The following year, Berkshire purchased $3 billion of 8.5 percent convertible preferred stock from Dow Chemical Co. to help it pay for its acquisition of Rohm & Haas Co., and in 2011 it bought $5 billion of 6 percent securities from Bank of America Corp. This year, Berkshire was part of a group that struck a deal to acquire HJ Heinz Co. in a transaction that includes an $8 billion preferred stake for Buffett with a 9 percent yield, and last month he agreed to refinance $94 million of debt at newspaper publisher Lee Enterprises for 9 percent.
The Federal Reserve has kept interest rates near zero since December 2008 to bolster the economy, pushing spreads on U.S. corporate debt to record lows. The extra yield investors demand to hold investment-grade bonds instead of Treasuries has tightened to a five-year low of 143 basis points this month from as high as 656 basis points in December 2008, Bank of America Merrill Lynch data show. Over that period, investment-grade yields have fallen to a record low 2.65 percent from 8.59 percent, the data show.
A basis point is 0.01 percentage point.
“It continues to be a good time to issue debt, whether you’re talking about absolute yield or relative spread levels,” Thomas Chow, a Philadelphia-based money manager at Delaware Investments who helps oversee about $135 billion, said in a telephone interview. Berkshire is “a high-cachet name,” creating demand for its securities, he said.
Bonds from Berkshire are the worst performers in the Bank of America Merrill Lynch U.S. Property & Casualty Insurance index this year through yesterday, rising an average 0.9 percent, compared to the 3.4 percent index gain.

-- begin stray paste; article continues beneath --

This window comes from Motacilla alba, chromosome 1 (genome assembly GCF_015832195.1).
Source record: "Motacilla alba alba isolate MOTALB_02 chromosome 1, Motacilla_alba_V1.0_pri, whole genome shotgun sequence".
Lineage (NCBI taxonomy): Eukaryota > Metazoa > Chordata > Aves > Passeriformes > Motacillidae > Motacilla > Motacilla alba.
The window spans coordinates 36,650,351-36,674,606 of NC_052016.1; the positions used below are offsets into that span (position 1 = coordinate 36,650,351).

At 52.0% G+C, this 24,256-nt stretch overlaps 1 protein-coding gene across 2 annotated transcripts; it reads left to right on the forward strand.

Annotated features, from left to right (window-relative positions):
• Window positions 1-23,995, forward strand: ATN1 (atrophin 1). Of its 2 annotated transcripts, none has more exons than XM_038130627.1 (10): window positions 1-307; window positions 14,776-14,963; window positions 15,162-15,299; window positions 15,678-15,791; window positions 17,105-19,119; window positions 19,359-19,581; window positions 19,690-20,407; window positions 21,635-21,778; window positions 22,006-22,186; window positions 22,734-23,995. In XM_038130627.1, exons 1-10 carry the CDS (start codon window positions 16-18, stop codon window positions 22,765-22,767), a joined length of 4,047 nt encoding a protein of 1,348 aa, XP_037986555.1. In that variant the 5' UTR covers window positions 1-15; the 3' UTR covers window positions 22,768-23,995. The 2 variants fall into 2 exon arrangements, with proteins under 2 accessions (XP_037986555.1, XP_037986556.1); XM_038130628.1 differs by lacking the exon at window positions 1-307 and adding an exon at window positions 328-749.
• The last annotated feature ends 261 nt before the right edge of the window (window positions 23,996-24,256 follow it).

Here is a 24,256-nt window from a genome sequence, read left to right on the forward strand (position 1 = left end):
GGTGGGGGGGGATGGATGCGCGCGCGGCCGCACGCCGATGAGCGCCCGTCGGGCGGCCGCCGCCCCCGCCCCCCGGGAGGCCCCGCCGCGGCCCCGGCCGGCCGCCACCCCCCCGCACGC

“They tend to trade a little bit cheaper because of the company makeup, but I don’t think it’s anything specific to Berkshire as a business,” Matthew Duch, a fund manager at Calvert Investments Inc. in Bethesda, Maryland, which oversees more than $12 billion in assets including Berkshire debt, said in a telephone interview. “Berkshire tends to be a name that people are either in need of have too much of.”
In line with Buffett’s advice to stick with equities, Berkshire’s Class A shares have returned 24 percent (2FA:US) this year. The shares, unsplit since Buffett bought the company in 1965, slipped 0.2 percent to $166,000 today.
Buffett began buying shares in Berkshire Hathaway, then a textiles business, in 1962 after studying under Benjamin Graham, a Columbia University professor who co-authored the value-investing guide “The Intelligent Investor.”
Berkshire owns a stable of insurance companies including Geico and General Re, and companies ranging from MidAmerican Energy to chemicals maker Lubrizol to the Burlington Northern Santa Fe railroad. It also has minority stakes in companies that include International Business Machines Corp. and Coca-Cola Co.
The parent company and its finance arm are rated (2FA:US) Aa2 by Moody’s Investors Service, the third-highest grade.
“The argument is that with yields on high-quality debt as low as they are, the compensation you’re receiving for taking risk has declined,” Guy LeBas, chief fixed-income strategist at Janney Montgomery Scott LLC in Philadelphia, said in a telephone interview. “Still, there are natural buyers of long-term debt who aren’t swayed by the relative value between credit and equity. And because there’s little long-term debt sold, what is issued is gobbled up quickly.”